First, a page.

The Two-Device Productivity Solution

The Two-Device Productivity Solution

I’m Catholic and ‘tis the season of Lent. Cue the jokes about fish and priests. It’s common for Catholics to sacrifice something during the time of Lent. So when you are jonesing for a fix of what you sacrificed, you can reflect upon the life of Jesus. Along with the snooze button, I gave up Reddit and Hacker News.

I spent *a lot* of time on these sites. At least one to two hours a day. Did I come out a better person after looking at these sites? In mosts cases, I’d say yes. Although, I know that there were a number of times when I’d click “compile” or “run tests” and if it took more than 5 seconds or so, I’d head over to those sites after I had already visited them for the day and look for articles to read. Doing this ended up becoming an excuse to waste time. Hence the need to break my addiction.

After a few days I started to really miss the quality content on Hacker News. The content that I actually felt that caused me to learn. Fortunately, Seth Godin wrote an intriguing article titled: Are You Making Something?

Making something is work. Let’s define work, for a moment, as something you create that has a lasting value in the market.

More and more, we’re finding it easy to get engaged with activities that feel like work, but aren’t. I can appear just as engaged (and probably enjoy some of the same endorphins) when I beat someone in Words With Friends as I do when I’m writing the chapter for a new book. The challenge is that the pleasure from winning a game fades fast, but writing a book contributes to readers (and to me) for years to come.

One reason for this confusion is that we’re often using precisely the same device to do our work as we are to distract ourselves from our work. The distractions come along with the productivity. The boss (and even our honest selves) would probably freak out if we took hours of ping pong breaks while at the office, but spending the same amount of time engaged with others online is easier to rationalize. Hence this proposal:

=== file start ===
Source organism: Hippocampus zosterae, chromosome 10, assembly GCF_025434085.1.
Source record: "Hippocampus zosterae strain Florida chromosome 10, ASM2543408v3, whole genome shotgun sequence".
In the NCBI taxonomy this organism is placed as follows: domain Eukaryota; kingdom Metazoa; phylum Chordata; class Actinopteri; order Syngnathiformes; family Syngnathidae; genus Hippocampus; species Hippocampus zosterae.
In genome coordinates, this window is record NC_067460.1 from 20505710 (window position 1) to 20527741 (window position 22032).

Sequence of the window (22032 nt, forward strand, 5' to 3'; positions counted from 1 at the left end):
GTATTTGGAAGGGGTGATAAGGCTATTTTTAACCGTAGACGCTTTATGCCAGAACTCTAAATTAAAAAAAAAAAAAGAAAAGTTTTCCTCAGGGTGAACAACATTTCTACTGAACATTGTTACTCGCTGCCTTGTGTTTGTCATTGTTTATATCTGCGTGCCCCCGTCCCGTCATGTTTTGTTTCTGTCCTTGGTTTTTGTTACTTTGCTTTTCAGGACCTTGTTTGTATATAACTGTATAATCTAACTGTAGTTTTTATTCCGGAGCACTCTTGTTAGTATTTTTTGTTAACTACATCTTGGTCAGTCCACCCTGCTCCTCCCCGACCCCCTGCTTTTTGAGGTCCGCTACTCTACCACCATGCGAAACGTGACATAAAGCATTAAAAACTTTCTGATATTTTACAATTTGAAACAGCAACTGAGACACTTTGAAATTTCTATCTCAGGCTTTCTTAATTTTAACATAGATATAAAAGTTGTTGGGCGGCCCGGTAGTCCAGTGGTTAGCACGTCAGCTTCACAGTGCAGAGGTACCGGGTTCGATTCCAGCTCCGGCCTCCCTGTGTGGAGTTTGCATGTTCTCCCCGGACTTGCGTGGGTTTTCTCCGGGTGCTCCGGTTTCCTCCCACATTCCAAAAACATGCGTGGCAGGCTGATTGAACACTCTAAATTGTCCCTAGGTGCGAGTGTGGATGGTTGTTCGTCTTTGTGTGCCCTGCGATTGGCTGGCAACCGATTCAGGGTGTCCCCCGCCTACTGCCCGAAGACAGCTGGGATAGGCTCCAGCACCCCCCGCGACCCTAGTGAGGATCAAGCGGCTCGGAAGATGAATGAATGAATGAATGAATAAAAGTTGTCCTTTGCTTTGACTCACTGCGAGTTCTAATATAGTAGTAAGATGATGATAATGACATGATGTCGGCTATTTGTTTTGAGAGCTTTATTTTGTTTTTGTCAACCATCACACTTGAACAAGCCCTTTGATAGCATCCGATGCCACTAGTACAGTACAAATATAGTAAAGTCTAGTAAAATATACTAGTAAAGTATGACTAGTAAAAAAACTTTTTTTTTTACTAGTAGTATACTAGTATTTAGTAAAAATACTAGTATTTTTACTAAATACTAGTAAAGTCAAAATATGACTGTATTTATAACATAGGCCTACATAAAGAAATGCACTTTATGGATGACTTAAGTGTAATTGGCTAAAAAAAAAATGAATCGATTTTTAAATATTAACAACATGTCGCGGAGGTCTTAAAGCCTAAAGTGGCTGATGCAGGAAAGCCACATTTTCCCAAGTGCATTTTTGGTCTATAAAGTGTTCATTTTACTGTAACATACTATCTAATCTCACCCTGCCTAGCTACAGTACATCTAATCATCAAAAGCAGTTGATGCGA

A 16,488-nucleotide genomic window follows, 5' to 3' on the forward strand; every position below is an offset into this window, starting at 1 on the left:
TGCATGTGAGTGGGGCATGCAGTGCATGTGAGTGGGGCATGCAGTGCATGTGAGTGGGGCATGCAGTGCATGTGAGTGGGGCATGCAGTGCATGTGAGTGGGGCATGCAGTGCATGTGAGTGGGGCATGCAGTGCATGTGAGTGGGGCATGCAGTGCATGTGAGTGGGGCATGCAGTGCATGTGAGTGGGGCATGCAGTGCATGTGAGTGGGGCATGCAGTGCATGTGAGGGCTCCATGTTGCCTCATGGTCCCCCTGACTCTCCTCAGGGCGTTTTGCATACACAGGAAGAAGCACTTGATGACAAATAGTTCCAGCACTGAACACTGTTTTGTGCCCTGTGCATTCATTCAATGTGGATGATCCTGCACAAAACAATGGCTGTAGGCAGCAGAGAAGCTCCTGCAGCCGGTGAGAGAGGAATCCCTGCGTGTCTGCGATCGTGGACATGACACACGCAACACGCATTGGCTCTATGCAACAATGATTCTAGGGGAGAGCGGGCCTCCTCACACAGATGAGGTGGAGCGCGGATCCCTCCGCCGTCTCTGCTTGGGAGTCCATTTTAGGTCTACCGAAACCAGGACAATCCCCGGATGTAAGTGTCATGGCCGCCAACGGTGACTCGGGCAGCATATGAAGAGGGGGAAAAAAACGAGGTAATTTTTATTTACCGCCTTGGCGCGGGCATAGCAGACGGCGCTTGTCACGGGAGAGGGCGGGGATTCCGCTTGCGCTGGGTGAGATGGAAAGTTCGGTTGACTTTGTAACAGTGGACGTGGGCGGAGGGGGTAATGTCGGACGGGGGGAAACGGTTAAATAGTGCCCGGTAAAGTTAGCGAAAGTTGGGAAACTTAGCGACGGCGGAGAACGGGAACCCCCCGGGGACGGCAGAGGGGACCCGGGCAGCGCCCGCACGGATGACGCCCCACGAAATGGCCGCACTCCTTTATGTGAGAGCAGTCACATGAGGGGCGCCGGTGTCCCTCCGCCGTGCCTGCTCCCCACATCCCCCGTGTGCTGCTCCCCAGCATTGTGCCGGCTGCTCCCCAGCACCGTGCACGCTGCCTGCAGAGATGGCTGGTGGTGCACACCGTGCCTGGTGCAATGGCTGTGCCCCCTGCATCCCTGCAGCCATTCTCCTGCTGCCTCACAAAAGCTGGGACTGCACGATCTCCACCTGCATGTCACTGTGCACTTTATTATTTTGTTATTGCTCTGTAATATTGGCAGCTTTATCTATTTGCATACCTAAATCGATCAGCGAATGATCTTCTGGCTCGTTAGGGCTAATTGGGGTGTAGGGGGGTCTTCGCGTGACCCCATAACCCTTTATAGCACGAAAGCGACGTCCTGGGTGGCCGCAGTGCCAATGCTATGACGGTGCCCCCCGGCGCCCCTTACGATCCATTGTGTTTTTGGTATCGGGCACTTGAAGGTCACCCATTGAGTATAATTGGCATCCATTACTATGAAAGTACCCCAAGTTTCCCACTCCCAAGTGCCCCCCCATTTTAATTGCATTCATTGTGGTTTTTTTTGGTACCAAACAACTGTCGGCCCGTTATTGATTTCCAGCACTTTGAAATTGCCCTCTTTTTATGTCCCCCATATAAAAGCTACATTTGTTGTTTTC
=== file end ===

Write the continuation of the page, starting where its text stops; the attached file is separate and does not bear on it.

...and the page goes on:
The two-device solution

Simple but bold: Only use your computer for work. Real work. The work of making something.Have a second device, perhaps an iPad, and use it for games, web commenting, online shopping, networking… anything that doesn’t directly create valued output (no need to have an argument here about which is which, which is work and which is not… draw a line, any line, and separate the two of them. If you don’t like the results from that line, draw a new line).

Now, when you pick up the iPad, you can say to yourself, “break time.” And if you find yourself taking a lot of that break time, you’ve just learned something important.

TL;DR: We trick ourselves into thinking that browsing the internet is real work since we often use the computer for real work. Solution: find another device to do your browsing.

I’ve since done this. I use my iPad for iPhone for Facebook, Hacker News, CNN, etc. Essentially anything that could be considered consumption. My laptop is now used for only production and real work. The only exceptions are research or browsing APIs which constitutes research.

The image for this blog post is of my hosts file. I have set my favorite sites to point to localhost so that I can’t access them. This protects me if I were to slip up. All major operating systems use the same syntax, use this Wikipedia page) to find the location of your hosts file for your OS so that you can protect you from yourself.

Let me know how this goes for you.

You might also enjoy:

  1. What the Successful Will Do that You Won’t
  2. Don’t Let the Brain Prevent You From Your Goals
  3. Large Iterations Slow Momentum
  4. Changing Schedules can Force Productivity

You should follow me on Twitter: @jprichardson


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